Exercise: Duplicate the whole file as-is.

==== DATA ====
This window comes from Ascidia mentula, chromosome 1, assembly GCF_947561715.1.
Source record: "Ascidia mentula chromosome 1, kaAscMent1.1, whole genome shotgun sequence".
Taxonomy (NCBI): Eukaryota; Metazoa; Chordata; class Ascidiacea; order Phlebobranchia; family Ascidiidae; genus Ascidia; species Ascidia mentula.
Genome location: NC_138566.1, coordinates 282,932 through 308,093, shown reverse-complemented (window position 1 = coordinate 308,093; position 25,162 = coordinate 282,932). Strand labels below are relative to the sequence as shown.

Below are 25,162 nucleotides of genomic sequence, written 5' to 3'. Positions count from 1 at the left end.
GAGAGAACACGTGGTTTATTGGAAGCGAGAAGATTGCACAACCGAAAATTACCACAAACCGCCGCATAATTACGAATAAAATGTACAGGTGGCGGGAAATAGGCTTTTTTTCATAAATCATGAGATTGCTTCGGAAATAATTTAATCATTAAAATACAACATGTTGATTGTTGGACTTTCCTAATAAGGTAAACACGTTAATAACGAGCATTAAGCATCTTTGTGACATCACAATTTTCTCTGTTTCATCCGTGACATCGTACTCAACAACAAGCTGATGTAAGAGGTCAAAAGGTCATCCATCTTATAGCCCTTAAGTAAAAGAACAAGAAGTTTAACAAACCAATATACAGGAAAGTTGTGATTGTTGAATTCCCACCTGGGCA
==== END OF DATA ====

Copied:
This window comes from Ascidia mentula, chromosome 1, assembly GCF_947561715.1.
Source record: "Ascidia mentula chromosome 1, kaAscMent1.1, whole genome shotgun sequence".
Taxonomy (NCBI): Eukaryota; Metazoa; Chordata; class Ascidiacea; order Phlebobranchia; family Ascidiidae; genus Ascidia; species Ascidia mentula.
Genome location: NC_138566.1, coordinates 282,932 through 308,093, shown reverse-complemented (window position 1 = coordinate 308,093; position 25,162 = coordinate 282,932). Strand labels below are relative to the sequence as shown.

Below are 25,162 nucleotides of genomic sequence, written 5' to 3'. Positions count from 1 at the left end.
GAGAGAACACGTGGTTTATTGGAAGCGAGAAGATTGCACAACCGAAAATTACCACAAACCGCCGCATAATTACGAATAAAATGTACAGGTGGCGGGAAATAGGCTTTTTTTCATAAATCATGAGATTGCTTCGGAAATAATTTAATCATTAAAATACAACATGTTGATTGTTGGACTTTCCTAATAAGGTAAACACGTTAATAACGAGCATTAAGCATCTTTGTGACATCACAATTTTCTCTGTTTCATCCGTGACATCGTACTCAACAACAAGCTGATGTAAGAGGTCAAAAGGTCATCCATCTTATAGCCCTTAAGTAAAAGAACAAGAAGTTTAACAAACCAATATACAGGAAAGTTGTGATTGTTGAATTCCCACCTGGGCA